Music Speaks

Autism makes no difference to up and coming musician

Casey McCorkindale is a 27-year-old local musician who can often be seen delivering pizzas for Papa John’s or playing at open mic nights. He is also autistic. I had the chance to sit down with Casey and talk about his passion for music, as well as his plans for the future. From the beginning, it was clear that music is something he loves very much, so much so that he has put other passions, such as playing soccer, on hold to further his music career. Read on for a look into Casey’s life.

What instrument do you play, and how long have you been playing?

I play guitar: I play electric, I play hollow-body, I play acoustic. I’ve been playing since I was 11 years old. I’ve taken some breaks, like to play soccer. In my music, I’ve played with friends, I’ve been in a few bands, but mostly I’ve played by myself for 11 years.

What kind of music do you like to play?

I like playing punk, pop, emo, screamo type of stuff. I actually write my own stuff. I write the instrumental parts first, and then I go back and write the lyrics. The instrumental songs can go anywhere from one minute to four minutes.

What kind of themes do your songs have?

In reality, love is there. A lot of music these days is all about money, drugs, alcohol, and disrespecting women. It’s the same thing over and over and I’m tired of it. The style I want to go for is, “I want to have fun, and not care about the fame or the money and just care about the music.” I just want to have fun with friends and family. I write about things like falling in love, my first encounter with alcohol and other life experiences.

Where do you usually perform?

I like to do the open mic nights at Molly’s Irish Pub, sometimes Fat Tuesdays, but I normally just post videos on Youtube or Facebook.

How long have you been performing at open mic nights?

I’ve been performing at open mic nights ever since I began living on my own, so about three or four years. They’ve shown me there’s a lot more talent out here than I realized. I appreciate the talent, I like seeing other people, and it gives me a confidence booster to go up there and play. Sometimes I joke with the other musicians, and if someone does a really good job, I say, “How am I going to follow up on that?” Most of the time I actually write my own stuff, and I sit off in the corner, and I still listen to theirs but I’m thinking “You’re going to do this song, and then this song, and then this song.”

Do you remember the first time you played at an open mic night?

Yes, it was actually at Fauquier [High School] when I was a junior. I played my Fender acoustic — this beautiful black guitar — and I drove the teachers mad. I brought my guitar with me anywhere I wanted, because I wanted to play. I played in the old library before they fixed it up.

Tell me more about your donations to Autism Awareness.

There’s this new album I’ve been working on, it’s called “One Breath” and it’s more of a punk, emo thing. I’m friends with some people on the board of Autism Speaks in New York and I told them if I do well enough on my tour I’ll definitely donate up there. My record label is called “Frat Boys” but it’s not what you think of when you think of frat boys. It means that everyone is accounted for, everyone can party and have fun and it doesn’t matter who you are. Any sort of thing you have, who cares? You’re still human, and you are loved.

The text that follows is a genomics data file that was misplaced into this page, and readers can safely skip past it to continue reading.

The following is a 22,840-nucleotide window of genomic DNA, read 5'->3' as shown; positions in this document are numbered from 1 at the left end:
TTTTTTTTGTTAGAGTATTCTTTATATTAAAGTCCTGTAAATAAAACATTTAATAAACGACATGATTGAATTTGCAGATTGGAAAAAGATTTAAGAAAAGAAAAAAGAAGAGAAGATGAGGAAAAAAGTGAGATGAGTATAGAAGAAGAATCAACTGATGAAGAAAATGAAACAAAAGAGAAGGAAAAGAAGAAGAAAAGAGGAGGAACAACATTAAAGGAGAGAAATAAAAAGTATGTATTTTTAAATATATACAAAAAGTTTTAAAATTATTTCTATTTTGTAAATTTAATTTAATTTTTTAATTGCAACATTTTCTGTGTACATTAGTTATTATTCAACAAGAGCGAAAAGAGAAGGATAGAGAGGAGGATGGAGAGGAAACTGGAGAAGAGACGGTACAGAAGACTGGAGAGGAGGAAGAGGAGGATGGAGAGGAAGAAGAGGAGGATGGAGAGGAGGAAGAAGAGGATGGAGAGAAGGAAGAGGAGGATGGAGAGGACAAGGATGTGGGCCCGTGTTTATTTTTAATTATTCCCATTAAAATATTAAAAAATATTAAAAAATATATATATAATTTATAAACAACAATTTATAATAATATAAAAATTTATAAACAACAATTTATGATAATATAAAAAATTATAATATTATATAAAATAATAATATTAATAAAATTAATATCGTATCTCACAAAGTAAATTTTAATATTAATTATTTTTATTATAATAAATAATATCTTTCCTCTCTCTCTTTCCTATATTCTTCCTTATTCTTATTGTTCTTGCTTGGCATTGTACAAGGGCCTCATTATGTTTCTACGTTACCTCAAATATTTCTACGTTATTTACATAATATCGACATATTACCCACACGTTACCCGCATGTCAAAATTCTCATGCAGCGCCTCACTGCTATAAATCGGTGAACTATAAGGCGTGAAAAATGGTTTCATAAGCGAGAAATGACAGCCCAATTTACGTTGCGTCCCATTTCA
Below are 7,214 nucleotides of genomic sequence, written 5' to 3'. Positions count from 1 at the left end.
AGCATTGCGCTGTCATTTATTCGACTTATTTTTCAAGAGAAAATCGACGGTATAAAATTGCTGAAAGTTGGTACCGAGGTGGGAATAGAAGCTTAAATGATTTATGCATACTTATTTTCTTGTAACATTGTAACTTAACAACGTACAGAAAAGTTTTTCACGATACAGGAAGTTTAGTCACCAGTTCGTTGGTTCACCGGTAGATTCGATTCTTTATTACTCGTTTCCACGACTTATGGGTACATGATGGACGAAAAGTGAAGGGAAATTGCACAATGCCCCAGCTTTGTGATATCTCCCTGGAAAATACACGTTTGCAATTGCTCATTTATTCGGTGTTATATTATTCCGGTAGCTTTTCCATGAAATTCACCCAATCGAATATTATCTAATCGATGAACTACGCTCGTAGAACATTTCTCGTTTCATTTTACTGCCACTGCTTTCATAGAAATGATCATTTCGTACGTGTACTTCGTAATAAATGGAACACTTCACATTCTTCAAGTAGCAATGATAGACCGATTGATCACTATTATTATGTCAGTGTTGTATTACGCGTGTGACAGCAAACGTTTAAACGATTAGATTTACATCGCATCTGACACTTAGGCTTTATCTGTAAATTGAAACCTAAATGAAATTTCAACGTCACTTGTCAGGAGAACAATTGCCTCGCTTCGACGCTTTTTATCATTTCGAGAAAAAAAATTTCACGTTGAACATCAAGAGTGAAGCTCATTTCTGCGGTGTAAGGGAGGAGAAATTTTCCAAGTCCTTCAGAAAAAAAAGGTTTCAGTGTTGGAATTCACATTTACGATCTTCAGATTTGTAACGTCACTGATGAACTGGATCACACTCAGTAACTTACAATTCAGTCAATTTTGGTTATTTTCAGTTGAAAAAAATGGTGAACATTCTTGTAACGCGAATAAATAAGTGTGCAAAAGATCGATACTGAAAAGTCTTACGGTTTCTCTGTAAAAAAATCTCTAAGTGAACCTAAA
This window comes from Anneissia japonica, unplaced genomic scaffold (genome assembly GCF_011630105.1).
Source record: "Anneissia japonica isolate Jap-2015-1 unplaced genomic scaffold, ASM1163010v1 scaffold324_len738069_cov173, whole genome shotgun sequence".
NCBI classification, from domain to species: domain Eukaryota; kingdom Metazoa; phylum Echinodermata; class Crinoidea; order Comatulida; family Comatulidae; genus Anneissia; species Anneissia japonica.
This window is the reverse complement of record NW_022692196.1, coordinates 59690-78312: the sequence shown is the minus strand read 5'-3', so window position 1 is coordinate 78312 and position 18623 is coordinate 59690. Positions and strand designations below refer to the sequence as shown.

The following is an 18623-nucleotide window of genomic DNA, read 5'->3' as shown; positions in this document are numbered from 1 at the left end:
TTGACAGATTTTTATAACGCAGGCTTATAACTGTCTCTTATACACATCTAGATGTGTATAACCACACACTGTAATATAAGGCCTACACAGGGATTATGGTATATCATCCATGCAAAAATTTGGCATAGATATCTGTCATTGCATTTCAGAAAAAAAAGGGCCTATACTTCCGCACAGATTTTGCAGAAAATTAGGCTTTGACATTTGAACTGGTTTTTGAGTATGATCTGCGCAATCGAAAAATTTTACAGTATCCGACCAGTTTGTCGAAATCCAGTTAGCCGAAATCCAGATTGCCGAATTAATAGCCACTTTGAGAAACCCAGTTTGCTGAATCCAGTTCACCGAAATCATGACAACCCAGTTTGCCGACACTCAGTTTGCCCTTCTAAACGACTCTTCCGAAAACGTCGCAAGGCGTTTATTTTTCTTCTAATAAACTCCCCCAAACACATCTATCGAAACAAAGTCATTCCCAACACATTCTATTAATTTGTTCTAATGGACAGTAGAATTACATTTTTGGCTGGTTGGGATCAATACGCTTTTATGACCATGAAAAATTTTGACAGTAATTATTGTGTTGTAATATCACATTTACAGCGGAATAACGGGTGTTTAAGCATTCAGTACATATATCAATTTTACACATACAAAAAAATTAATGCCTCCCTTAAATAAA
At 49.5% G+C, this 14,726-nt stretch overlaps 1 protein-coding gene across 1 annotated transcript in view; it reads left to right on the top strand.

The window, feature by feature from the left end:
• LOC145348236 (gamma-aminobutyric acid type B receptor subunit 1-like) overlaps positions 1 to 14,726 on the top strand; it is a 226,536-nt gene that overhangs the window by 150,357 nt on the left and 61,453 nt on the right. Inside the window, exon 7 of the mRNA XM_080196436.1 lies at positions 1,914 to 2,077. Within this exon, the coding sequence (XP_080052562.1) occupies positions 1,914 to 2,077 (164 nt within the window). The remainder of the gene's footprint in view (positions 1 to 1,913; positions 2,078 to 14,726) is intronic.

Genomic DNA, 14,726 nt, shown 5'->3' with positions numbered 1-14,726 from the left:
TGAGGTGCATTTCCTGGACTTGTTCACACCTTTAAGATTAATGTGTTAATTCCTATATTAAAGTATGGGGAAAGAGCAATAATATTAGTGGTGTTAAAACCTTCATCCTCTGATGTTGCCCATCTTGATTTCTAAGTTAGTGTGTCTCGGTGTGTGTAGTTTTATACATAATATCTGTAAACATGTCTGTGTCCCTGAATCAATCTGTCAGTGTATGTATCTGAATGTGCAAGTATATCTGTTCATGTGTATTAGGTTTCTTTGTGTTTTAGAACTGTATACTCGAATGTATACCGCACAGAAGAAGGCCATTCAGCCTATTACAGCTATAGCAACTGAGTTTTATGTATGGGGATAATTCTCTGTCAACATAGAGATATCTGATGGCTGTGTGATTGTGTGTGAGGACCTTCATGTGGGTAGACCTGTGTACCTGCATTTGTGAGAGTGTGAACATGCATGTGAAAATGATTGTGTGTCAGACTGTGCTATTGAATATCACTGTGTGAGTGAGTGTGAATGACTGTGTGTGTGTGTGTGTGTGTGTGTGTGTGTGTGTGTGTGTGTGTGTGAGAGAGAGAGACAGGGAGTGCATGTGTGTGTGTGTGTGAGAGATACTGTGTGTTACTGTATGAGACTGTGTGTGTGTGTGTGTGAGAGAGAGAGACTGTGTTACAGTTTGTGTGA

You mentioned you’re going on a tour?

Hopefully, once my recording studio person gets back from Tennessee. I’ll probably do a round tour here, probably Leesburg, Fredericksburg, Manassas, Gainesville, Haymarket. I’m working with a friend of mine who does state tours, so I’m going to try and get out and see if I can do places like Indiana, Illinois, New Jersey, Texas.

Where do you find your inspiration?

I went to the Rock and Roll Hall of Fame in Cleveland, and I saw this spot on the wall and said to myself, “I want that spot. That spot is going to be mine one day.” And my parents always said, “You have to work hard,” so that’s what I do. I have a younger friend who is autistic as well, and he plays guitar too. He must be five or six, and he gives me hope. I can be this big fighter for kids who are autistic, and they can look up to me. At one point, I was to the point where I wanted to throw everything away and start over. But then I went to Drum & Strum and they had this beautiful white Ibanez guitar and I said “One day I’m going to buy that,” and I did. I want to be different. I want to have people say that yeah, I’m autistic, but I can still play the guitar. I want to be for the people and for my music, not for anything else.

If you had any advice for people who want to start performing but are scared to, what would you say to them?

Just think to yourself, “We’re all human. We’re all going to be nervous, in reality everyone is afraid of something.” Before I go on stage I always tell myself, “Patience. You’re going to get nervous. Just close your eyes, tell yourself everyone does this. Mick Jagger, Elvis Presley, the Rolling Stones, the Who, everyone gets nervous. If they can do it, I can do it.” Playing has been very challenging at times, but I learned to have fun.

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